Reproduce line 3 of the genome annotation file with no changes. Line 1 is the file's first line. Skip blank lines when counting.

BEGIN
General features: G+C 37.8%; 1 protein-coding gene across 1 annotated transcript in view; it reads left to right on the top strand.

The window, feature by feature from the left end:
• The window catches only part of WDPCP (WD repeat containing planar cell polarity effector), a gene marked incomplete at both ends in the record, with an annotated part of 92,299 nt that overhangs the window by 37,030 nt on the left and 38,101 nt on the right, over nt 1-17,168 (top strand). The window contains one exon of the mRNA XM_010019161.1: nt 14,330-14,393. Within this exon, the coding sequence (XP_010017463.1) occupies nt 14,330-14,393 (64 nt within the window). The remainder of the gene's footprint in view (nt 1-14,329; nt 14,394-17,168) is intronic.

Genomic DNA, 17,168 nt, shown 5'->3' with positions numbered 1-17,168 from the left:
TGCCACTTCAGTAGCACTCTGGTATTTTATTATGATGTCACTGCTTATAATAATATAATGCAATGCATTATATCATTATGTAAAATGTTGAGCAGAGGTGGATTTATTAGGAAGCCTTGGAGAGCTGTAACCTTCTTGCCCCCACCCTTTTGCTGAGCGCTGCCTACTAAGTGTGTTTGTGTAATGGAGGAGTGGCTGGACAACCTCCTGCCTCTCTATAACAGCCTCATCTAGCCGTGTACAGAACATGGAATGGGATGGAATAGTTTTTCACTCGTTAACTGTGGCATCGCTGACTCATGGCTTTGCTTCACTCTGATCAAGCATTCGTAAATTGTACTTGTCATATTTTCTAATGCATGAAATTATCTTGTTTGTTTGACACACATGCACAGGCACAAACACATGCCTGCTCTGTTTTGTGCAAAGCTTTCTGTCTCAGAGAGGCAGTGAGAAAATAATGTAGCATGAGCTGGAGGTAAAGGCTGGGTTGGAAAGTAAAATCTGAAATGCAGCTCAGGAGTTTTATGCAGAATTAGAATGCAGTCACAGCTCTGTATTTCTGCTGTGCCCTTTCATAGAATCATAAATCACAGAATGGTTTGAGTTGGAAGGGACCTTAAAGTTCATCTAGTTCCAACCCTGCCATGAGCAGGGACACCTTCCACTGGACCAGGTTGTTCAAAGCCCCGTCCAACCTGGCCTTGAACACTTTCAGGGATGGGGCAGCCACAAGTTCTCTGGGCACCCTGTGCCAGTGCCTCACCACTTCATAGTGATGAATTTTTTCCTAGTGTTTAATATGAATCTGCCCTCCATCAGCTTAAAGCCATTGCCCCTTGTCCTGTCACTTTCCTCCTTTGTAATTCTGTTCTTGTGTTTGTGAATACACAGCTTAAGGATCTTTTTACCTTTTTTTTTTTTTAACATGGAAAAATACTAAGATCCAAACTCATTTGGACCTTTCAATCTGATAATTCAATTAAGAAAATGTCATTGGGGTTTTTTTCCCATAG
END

• The window catches only part of WDPCP (WD repeat containing planar cell polarity effector), a gene marked incomplete at both ends in the record, with an annotated part of 92,299 nt that overhangs the window by 37,030 nt on the left and 38,101 nt on the right, over nt 1-17,168 (top strand). The window contains one exon of the mRNA XM_010019161.1: nt 14,330-14,393. Within this exon, the coding sequence (XP_010017463.1) occupies nt 14,330-14,393 (64 nt within the window). The remainder of the gene's footprint in view (nt 1-14,329; nt 14,394-17,168) is intronic.